__Harmonics and Superposition__

In simple terms, the Fourier series breaks any periodic signal in one fundamental sinusoid and some number of component sinusoids of various frequencies (always higher than the fundamental frequency) of various amplitudes (always smaller than the that of the fundamental sinusoid). The fundamental sinusoid and the harmonic sinusoids are summed together to reconstruct the original signal. This is demonstrated as follows:

Given the following sine wave: sin(t) from 0 to 2PI

Add the third harmonic: sin(t) + 1/2 sin(3t)

Add the fifth harmonic: sin(t) + 1/2 sin(3t) + 1/3 sin(5t)

Adding up to the 19th odd-numbered harmonic, we obtain:

As we continue adding the odd numbered harmonics, the shape begins to look like a square wave. Notice that the ripple in the waveform has the same frequency as the highest ordered harmonic. If we continue adding the odd harmonics, we will eventually produce a "square wave":

One might ask the question, "what good is it to decompose a squarewave into component sinusoids?"...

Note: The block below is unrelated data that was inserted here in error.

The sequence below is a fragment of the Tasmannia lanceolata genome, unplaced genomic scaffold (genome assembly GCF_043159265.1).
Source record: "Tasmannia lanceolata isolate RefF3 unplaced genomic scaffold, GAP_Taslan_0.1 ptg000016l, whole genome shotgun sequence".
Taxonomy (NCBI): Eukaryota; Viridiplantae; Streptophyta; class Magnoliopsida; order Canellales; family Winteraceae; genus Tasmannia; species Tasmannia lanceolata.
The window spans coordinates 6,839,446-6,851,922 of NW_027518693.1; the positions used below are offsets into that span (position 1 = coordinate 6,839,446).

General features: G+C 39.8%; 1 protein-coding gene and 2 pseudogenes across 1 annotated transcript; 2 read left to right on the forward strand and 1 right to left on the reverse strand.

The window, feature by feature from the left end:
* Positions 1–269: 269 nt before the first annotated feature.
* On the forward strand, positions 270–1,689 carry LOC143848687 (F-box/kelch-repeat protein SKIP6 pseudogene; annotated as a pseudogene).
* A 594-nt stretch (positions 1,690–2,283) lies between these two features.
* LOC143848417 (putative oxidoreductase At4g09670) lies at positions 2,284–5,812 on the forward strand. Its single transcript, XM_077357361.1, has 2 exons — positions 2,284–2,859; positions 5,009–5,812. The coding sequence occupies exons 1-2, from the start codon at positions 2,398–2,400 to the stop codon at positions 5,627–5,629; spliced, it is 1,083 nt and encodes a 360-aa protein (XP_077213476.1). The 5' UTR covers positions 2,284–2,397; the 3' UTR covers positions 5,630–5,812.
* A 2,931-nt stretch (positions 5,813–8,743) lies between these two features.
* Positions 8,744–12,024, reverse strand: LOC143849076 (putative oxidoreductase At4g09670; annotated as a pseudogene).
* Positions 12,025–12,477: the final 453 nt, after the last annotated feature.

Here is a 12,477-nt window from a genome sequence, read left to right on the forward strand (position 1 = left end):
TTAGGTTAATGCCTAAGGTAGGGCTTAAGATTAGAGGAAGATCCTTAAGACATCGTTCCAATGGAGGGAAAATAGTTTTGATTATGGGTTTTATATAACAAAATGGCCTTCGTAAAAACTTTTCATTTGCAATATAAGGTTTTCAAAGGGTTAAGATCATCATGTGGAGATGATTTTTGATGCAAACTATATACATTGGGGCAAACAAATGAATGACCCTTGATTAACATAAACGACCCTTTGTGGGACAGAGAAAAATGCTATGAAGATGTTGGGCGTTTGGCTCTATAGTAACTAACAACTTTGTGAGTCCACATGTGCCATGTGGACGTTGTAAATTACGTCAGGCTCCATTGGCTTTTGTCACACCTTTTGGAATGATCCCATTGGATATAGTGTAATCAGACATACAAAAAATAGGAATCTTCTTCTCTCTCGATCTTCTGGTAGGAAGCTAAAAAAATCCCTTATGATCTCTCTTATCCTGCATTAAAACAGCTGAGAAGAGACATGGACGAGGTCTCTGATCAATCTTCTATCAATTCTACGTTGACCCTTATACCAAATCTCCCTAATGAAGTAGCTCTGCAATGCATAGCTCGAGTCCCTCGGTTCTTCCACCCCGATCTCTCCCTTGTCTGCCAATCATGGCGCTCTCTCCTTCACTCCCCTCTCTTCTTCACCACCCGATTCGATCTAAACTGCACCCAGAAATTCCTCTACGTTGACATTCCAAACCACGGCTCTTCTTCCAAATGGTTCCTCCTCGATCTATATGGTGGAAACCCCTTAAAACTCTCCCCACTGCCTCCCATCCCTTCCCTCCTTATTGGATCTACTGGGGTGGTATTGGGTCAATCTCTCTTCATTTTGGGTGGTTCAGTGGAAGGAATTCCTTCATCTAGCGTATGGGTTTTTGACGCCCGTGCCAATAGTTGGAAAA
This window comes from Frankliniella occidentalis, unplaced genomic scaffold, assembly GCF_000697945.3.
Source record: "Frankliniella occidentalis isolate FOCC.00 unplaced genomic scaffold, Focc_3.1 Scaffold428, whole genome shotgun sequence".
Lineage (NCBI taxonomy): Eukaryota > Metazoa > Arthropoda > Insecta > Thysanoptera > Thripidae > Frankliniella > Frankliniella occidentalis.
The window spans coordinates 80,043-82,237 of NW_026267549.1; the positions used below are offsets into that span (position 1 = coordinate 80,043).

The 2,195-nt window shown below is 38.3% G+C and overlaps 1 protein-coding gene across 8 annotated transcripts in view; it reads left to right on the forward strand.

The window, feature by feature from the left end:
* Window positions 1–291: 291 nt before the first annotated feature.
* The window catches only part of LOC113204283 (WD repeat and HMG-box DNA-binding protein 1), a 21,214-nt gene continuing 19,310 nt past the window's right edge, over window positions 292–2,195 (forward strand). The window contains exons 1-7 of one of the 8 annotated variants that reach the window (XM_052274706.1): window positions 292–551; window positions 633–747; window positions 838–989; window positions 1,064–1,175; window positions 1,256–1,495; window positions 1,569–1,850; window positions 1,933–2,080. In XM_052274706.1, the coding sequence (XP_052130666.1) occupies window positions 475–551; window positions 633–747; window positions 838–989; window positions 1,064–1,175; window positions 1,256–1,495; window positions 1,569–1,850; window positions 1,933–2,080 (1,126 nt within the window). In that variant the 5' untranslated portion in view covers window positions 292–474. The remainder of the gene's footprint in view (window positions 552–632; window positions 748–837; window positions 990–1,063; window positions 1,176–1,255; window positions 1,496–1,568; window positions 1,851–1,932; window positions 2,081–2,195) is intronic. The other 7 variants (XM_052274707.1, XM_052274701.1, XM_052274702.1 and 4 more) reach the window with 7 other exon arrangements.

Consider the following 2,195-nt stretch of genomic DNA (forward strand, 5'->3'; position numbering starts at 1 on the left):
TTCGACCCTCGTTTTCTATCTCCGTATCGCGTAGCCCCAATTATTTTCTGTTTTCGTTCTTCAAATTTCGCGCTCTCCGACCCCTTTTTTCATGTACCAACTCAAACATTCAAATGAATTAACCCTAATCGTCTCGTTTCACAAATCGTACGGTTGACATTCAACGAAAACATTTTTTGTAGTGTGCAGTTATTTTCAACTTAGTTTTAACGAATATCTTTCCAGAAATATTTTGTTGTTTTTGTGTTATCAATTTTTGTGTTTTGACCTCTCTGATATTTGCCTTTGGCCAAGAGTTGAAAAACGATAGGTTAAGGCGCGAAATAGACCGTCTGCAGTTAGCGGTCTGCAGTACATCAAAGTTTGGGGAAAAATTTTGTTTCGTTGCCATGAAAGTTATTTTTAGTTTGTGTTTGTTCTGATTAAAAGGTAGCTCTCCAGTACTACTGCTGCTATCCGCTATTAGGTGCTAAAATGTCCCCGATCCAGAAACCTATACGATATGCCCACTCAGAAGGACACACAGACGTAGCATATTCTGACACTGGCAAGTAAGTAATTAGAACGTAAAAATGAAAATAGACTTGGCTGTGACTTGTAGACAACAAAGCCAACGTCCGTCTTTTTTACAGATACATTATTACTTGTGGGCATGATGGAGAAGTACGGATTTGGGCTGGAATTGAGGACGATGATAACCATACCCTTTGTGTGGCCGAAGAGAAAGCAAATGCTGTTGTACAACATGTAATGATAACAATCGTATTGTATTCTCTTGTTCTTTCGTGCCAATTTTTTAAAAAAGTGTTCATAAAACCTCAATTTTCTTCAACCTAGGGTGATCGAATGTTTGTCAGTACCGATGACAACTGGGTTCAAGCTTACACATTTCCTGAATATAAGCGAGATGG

Circuits are easily analyzed by inputting each individual (or harmonic) sine wave, and calculating the output using basic circuit analysis techniques. If the system is linear, and thankfully a vast majority are linear, we can impose the law of superposition to add the various resultant outputs together to form the result of a square wave input on the circuit. Basically, the law of superposition states that if a system is linear, the outputs which are attributed to component inputs can be added together to produce the output.

Laws like superposition make the lives of Electrical Engineers much easier.